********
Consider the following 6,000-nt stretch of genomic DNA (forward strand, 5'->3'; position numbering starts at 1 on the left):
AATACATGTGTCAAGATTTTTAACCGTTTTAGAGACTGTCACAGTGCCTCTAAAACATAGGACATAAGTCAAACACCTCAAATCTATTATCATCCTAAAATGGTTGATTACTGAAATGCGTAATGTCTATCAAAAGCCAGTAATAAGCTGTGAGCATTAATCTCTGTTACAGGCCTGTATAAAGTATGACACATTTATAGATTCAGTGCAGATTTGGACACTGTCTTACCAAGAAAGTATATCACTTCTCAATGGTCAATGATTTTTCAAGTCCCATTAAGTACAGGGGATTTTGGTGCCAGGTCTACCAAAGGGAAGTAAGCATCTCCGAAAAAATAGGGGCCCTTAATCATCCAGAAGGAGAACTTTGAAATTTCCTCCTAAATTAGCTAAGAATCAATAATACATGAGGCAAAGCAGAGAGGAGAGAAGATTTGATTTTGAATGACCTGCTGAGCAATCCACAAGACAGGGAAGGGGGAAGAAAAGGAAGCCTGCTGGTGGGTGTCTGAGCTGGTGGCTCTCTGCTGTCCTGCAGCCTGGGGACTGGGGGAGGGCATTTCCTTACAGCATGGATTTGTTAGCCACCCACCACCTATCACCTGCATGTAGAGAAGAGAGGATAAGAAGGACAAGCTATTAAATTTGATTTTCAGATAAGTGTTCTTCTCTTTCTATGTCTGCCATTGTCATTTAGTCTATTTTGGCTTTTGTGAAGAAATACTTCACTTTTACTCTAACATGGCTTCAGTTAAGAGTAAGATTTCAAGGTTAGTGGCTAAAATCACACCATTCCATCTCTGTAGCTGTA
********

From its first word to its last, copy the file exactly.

Consider the following 6,000-nt stretch of genomic DNA (forward strand, 5'->3'; position numbering starts at 1 on the left):
AATACATGTGTCAAGATTTTTAACCGTTTTAGAGACTGTCACAGTGCCTCTAAAACATAGGACATAAGTCAAACACCTCAAATCTATTATCATCCTAAAATGGTTGATTACTGAAATGCGTAATGTCTATCAAAAGCCAGTAATAAGCTGTGAGCATTAATCTCTGTTACAGGCCTGTATAAAGTATGACACATTTATAGATTCAGTGCAGATTTGGACACTGTCTTACCAAGAAAGTATATCACTTCTCAATGGTCAATGATTTTTCAAGTCCCATTAAGTACAGGGGATTTTGGTGCCAGGTCTACCAAAGGGAAGTAAGCATCTCCGAAAAAATAGGGGCCCTTAATCATCCAGAAGGAGAACTTTGAAATTTCCTCCTAAATTAGCTAAGAATCAATAATACATGAGGCAAAGCAGAGAGGAGAGAAGATTTGATTTTGAATGACCTGCTGAGCAATCCACAAGACAGGGAAGGGGGAAGAAAAGGAAGCCTGCTGGTGGGTGTCTGAGCTGGTGGCTCTCTGCTGTCCTGCAGCCTGGGGACTGGGGGAGGGCATTTCCTTACAGCATGGATTTGTTAGCCACCCACCACCTATCACCTGCATGTAGAGAAGAGAGGATAAGAAGGACAAGCTATTAAATTTGATTTTCAGATAAGTGTTCTTCTCTTTCTATGTCTGCCATTGTCATTTAGTCTATTTTGGCTTTTGTGAAGAAATACTTCACTTTTACTCTAACATGGCTTCAGTTAAGAGTAAGATTTCAAGGTTAGTGGCTAAAATCACACCATTCCATCTCTGTAGCTGTA